For a person who has been a victim of such violence has no recourse before the law, as the criminal justice system in India had enough measures to tackle with individuals being the perpetrators, but had limited legal remedies when the same action was committed by a very large group of individuals. The cost of an individual’s life is above any caste, creed, religious or linguistic majority/ minority. Therefore, state action should focus on the creation of an all-encompassing law which seeks to ensure that the fundamental right to life and liberty of every citizen must be upheld irrespective of his or her religious or social predilection.
The recent Prevention of Communal and Targeted Violence (Access to Justice and Reparations) Bill, 2011 which has been approved by the National Advisory Council (N.A.C.) regrettably broadens rather than addressing the problem. The very definition clauses run on the basic premise that violence can only be deemed to be communal if such a violence is committed by a religious or linguistic majority on minority and not vice versa. There are many other provisions mentioned in the bill which have further consolidated this presumption and which, if implemented, would result into the dispensing of justice, which is essentially preferential in character.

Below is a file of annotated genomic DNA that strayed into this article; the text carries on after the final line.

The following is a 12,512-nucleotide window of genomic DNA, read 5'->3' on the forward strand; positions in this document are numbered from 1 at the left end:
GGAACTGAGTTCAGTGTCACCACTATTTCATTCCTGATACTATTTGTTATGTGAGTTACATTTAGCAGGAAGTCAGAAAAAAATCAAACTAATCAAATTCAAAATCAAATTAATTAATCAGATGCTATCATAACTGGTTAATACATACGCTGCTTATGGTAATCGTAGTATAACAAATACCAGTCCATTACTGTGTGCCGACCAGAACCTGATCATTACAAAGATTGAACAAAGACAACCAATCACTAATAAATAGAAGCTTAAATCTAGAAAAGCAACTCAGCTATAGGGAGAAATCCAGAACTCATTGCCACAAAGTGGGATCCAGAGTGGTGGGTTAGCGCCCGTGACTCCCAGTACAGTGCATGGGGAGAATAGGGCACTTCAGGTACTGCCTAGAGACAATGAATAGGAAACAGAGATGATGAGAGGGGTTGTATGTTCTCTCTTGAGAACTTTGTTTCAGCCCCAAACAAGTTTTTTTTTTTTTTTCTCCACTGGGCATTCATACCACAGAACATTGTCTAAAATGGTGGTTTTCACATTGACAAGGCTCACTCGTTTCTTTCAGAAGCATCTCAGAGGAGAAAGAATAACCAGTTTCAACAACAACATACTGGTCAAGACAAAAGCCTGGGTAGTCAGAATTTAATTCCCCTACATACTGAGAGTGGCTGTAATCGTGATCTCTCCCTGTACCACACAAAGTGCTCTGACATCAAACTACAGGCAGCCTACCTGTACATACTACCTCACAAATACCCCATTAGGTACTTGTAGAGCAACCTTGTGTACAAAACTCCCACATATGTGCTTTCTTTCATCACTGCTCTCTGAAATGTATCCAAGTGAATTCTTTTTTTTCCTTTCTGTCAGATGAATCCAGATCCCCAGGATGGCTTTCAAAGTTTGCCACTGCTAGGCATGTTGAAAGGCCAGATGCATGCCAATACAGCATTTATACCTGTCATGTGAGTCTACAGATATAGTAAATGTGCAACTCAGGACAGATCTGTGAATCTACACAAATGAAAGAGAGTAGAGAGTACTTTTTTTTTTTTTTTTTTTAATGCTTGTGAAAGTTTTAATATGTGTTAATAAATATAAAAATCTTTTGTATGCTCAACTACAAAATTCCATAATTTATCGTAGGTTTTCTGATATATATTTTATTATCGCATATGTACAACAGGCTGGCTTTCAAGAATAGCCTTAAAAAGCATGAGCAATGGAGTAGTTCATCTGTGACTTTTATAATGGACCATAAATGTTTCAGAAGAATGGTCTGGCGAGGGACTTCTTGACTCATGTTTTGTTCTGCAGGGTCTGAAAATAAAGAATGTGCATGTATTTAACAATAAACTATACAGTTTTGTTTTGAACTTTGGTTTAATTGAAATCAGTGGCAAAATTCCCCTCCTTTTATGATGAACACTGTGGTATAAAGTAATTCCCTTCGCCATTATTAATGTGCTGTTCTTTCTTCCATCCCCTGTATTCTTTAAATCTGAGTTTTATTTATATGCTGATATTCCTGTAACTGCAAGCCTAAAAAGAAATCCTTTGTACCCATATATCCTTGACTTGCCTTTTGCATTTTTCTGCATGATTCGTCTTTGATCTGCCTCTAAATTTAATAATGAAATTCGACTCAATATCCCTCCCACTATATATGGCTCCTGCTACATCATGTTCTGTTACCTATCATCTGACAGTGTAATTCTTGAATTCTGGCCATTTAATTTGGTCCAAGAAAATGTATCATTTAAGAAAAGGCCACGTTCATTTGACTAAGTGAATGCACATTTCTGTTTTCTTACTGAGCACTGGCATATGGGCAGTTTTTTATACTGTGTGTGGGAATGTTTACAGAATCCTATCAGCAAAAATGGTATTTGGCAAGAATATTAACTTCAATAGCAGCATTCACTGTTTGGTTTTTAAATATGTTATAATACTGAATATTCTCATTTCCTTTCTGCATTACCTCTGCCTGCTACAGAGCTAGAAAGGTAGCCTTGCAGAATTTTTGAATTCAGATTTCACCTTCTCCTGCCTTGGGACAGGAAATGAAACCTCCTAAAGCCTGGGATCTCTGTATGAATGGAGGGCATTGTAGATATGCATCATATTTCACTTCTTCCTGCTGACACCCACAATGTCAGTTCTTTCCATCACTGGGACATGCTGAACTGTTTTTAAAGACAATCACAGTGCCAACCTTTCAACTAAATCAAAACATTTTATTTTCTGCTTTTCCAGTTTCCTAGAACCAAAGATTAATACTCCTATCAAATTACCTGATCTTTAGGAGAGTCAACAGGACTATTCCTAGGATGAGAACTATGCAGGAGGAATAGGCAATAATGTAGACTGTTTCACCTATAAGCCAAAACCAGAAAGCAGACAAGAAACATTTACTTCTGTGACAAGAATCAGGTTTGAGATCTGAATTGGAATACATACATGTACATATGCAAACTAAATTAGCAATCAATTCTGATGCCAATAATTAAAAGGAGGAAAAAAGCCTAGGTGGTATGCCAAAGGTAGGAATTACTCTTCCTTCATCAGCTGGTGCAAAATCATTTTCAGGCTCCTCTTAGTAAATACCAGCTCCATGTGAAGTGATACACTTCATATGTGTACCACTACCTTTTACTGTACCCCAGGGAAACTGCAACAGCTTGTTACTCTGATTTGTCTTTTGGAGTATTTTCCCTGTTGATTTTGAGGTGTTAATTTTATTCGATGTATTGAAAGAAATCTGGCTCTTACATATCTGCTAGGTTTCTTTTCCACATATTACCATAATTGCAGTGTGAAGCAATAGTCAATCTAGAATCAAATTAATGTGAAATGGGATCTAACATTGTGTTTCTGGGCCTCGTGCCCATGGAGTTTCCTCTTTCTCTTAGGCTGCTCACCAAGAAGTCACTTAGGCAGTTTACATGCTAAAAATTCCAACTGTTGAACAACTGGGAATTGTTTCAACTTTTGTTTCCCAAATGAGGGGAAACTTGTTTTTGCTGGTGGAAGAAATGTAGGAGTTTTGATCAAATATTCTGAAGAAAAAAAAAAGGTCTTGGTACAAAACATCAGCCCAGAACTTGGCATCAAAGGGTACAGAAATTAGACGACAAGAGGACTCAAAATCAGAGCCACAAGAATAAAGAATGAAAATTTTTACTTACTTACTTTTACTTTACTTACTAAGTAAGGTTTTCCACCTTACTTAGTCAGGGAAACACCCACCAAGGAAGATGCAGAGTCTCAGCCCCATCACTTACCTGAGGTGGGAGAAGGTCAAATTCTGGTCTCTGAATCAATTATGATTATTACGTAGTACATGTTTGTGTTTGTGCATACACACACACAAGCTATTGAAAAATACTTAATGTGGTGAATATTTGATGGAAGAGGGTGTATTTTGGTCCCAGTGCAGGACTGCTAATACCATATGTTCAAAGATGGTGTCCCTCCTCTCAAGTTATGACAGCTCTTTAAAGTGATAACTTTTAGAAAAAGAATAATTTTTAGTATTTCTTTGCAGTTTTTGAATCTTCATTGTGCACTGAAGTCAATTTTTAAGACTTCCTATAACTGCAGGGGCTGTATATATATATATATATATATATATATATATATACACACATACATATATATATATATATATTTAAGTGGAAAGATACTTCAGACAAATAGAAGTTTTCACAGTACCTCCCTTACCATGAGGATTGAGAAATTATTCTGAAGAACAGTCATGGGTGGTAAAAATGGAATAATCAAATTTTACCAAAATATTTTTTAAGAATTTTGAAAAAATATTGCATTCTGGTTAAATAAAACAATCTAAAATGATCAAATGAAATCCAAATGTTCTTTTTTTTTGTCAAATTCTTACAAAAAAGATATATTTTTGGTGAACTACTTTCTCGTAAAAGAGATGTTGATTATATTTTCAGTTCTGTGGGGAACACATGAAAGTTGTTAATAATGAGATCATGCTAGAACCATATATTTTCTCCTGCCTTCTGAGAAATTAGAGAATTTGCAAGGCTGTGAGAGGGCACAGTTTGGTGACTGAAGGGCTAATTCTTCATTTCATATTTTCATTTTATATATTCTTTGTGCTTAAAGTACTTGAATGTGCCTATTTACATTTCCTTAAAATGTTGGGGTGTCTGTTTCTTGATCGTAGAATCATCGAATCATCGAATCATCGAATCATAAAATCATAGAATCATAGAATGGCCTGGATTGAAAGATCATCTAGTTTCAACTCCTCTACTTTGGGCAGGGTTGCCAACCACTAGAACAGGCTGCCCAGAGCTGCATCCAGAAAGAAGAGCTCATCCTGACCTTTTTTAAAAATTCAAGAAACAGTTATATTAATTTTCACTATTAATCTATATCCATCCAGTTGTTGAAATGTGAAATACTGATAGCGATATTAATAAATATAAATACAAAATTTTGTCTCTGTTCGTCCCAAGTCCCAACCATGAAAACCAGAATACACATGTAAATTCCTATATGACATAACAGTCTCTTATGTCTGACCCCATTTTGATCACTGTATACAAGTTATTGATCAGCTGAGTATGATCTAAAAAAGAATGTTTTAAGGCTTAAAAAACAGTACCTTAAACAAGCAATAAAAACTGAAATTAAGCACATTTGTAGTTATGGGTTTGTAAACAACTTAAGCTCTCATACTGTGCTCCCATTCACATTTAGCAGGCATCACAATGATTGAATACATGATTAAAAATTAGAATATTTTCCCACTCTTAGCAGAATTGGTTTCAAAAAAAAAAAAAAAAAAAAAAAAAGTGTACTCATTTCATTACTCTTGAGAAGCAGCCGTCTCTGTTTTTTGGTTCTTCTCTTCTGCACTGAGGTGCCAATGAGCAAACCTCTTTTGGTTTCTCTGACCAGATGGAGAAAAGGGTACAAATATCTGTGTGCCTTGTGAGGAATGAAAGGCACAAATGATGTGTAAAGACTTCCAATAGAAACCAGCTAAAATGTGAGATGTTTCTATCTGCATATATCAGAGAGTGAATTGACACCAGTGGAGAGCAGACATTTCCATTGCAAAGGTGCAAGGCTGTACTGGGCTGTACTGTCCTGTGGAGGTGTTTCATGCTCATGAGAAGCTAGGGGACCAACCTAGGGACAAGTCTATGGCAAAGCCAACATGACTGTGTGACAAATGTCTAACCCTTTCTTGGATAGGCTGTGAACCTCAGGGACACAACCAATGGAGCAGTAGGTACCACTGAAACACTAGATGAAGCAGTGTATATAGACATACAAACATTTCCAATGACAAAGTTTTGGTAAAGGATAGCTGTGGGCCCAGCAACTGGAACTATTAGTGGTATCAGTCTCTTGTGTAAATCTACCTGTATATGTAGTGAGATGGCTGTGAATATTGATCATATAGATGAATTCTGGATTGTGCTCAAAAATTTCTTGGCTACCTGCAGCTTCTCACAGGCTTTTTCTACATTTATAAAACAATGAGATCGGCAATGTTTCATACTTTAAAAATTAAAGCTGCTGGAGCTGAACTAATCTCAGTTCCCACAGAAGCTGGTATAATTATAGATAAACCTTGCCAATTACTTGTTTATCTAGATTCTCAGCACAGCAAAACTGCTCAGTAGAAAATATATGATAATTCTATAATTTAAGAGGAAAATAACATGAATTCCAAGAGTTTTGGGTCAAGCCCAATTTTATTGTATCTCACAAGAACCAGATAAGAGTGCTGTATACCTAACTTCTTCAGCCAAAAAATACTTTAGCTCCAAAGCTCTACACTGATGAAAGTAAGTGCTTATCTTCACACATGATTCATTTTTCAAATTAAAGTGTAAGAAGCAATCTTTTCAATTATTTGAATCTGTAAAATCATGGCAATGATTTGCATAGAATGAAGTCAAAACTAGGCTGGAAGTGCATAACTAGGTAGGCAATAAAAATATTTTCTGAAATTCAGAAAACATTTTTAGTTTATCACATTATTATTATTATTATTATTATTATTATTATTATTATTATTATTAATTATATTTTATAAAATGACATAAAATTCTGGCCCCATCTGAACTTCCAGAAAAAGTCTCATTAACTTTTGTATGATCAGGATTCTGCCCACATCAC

Definition of “Communal Violence”, “Victim”, and “Group”: Communal or targeted violence has been defined under Section 3 (c) as any act or series of acts, whether spontaneous or planned, resulting in injury or harm to the person and or property, knowingly directed against any person by virtue of his or her membership of any group, which destroys the secular fabric of the nation. This means and includes that the intention of the legislature is to prevent any act which is against the tenets of secular value in India. However, the very next definition runs in contravention of the principles of secularity which the state endorses. Section 3 (e) defines a “group” which means a religious or linguistic minority, or Scheduled Castes and Scheduled Tribes.